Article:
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Free Radic Biol Med. 1997;22(5):835-42.

In vivo oxidative modification of erythrocyte membrane proteins in copper deficiency.

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Department of Biochemistry and Molecular Biology, University of North Dakota School of Medicine, Grand Forks 58202-9037, USA.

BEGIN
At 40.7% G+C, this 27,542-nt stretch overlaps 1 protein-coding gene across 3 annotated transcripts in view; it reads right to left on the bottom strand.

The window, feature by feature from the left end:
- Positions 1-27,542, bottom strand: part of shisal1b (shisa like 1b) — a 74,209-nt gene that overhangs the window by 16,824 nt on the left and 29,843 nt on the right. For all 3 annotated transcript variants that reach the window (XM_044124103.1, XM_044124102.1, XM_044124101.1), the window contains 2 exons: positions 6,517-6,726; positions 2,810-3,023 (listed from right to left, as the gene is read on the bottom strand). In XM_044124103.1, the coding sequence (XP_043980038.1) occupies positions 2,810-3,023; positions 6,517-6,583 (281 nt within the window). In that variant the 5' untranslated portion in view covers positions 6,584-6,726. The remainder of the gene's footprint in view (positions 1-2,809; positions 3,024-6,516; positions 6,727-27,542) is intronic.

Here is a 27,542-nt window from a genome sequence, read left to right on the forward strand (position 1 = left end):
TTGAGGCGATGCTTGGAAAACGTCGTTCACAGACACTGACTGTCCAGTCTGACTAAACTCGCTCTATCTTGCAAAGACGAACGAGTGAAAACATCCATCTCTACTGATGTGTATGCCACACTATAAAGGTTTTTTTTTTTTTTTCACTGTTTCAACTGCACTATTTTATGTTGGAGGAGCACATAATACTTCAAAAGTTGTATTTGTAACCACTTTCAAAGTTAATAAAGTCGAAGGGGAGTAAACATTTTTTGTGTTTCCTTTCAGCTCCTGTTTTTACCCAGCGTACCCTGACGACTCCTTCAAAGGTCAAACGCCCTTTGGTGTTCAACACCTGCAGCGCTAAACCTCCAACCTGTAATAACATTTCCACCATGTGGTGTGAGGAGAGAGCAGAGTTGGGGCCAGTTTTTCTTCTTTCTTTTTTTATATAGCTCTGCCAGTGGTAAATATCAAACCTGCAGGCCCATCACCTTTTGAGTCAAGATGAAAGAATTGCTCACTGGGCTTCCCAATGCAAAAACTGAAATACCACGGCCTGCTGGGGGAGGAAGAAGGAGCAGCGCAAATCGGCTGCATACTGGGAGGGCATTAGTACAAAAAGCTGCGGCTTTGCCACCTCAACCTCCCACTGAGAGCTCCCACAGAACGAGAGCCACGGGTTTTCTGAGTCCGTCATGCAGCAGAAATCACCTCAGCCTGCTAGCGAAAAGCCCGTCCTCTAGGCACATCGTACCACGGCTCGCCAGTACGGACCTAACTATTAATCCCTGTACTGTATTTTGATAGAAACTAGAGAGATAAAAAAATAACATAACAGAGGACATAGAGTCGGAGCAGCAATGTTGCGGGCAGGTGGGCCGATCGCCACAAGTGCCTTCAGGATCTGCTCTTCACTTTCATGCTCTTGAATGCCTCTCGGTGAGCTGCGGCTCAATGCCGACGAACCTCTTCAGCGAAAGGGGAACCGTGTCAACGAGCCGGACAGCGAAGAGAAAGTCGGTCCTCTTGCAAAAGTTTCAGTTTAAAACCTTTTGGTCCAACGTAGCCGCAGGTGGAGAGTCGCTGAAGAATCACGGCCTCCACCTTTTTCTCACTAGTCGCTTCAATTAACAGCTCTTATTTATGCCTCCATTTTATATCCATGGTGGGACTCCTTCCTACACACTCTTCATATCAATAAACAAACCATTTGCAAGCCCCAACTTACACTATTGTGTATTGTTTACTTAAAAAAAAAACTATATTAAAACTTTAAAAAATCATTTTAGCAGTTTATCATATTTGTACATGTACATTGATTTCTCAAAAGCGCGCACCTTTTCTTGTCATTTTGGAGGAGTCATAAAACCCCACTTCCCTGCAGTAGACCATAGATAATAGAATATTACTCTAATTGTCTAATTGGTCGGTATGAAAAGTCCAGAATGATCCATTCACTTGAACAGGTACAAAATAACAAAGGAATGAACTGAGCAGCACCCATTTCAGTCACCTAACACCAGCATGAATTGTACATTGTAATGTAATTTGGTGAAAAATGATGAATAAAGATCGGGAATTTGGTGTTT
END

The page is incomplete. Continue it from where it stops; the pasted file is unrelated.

Oxidative stress has been postulated to contribute to the pathology associated with dietary copper deficiency. In vivo, erythrocytes are probable targets of oxidative damage because they are exposed to high concentrations of oxygen and contain heme iron that can autoxidize, which results in the formation of superoxide anions. Activity of the important antioxidant enzyme, copper, zinc superoxide dismutase, decreases markedly in erythrocytes during copper deficiency. The effect of dietary copper deficiency on indicators of oxidative stress was examined in erythrocyte membranes of rats maintained on a purified copper-deficient diet for 35 days after weaning. Erythrocytes were separated into young and old populations on a Percoll gradient prior to membrane isolation and quantification of lipid peroxides and protein carbonyls. Protein carbonyls, determined by Western blot immunoassay, were detected predominantly in both the alpha and beta chains of spectrin. Alpha and beta subunits of spectrin in erythrocyte membranes from copper-deficient rats contained higher amounts of carbonyls than controls, regardless of the population of erythrocytes studied. This study suggests that spectrin may be a specific target for oxidative damage when erythrocyte copper, zinc superoxide dismutase activity is reduced by copper deficiency.

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